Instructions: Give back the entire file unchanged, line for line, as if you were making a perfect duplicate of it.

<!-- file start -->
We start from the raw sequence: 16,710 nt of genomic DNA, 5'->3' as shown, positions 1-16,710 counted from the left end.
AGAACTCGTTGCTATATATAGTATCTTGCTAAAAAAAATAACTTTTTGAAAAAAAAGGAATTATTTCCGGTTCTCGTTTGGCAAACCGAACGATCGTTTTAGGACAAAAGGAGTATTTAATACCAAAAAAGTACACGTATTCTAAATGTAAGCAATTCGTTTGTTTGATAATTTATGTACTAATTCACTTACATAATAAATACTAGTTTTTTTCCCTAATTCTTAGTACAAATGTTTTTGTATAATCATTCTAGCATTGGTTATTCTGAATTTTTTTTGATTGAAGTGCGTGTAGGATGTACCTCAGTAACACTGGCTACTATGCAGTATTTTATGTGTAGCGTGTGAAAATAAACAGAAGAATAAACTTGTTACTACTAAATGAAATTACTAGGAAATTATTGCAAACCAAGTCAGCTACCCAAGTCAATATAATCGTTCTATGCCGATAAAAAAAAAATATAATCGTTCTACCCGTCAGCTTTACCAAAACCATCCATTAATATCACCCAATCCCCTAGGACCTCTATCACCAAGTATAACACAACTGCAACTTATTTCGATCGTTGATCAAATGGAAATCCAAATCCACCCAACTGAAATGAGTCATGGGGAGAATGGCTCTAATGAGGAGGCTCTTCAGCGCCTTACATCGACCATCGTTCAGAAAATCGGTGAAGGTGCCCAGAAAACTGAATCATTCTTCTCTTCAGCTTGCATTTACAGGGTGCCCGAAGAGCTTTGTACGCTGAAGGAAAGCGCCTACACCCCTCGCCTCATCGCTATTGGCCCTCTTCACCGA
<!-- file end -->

We start from the raw sequence: 16,710 nt of genomic DNA, 5'->3' as shown, positions 1-16,710 counted from the left end.
AGAACTCGTTGCTATATATAGTATCTTGCTAAAAAAAATAACTTTTTGAAAAAAAAGGAATTATTTCCGGTTCTCGTTTGGCAAACCGAACGATCGTTTTAGGACAAAAGGAGTATTTAATACCAAAAAAGTACACGTATTCTAAATGTAAGCAATTCGTTTGTTTGATAATTTATGTACTAATTCACTTACATAATAAATACTAGTTTTTTTCCCTAATTCTTAGTACAAATGTTTTTGTATAATCATTCTAGCATTGGTTATTCTGAATTTTTTTTGATTGAAGTGCGTGTAGGATGTACCTCAGTAACACTGGCTACTATGCAGTATTTTATGTGTAGCGTGTGAAAATAAACAGAAGAATAAACTTGTTACTACTAAATGAAATTACTAGGAAATTATTGCAAACCAAGTCAGCTACCCAAGTCAATATAATCGTTCTATGCCGATAAAAAAAAAATATAATCGTTCTACCCGTCAGCTTTACCAAAACCATCCATTAATATCACCCAATCCCCTAGGACCTCTATCACCAAGTATAACACAACTGCAACTTATTTCGATCGTTGATCAAATGGAAATCCAAATCCACCCAACTGAAATGAGTCATGGGGAGAATGGCTCTAATGAGGAGGCTCTTCAGCGCCTTACATCGACCATCGTTCAGAAAATCGGTGAAGGTGCCCAGAAAACTGAATCATTCTTCTCTTCAGCTTGCATTTACAGGGTGCCCGAAGAGCTTTGTACGCTGAAGGAAAGCGCCTACACCCCTCGCCTCATCGCTATTGGCCCTCTTCACCGA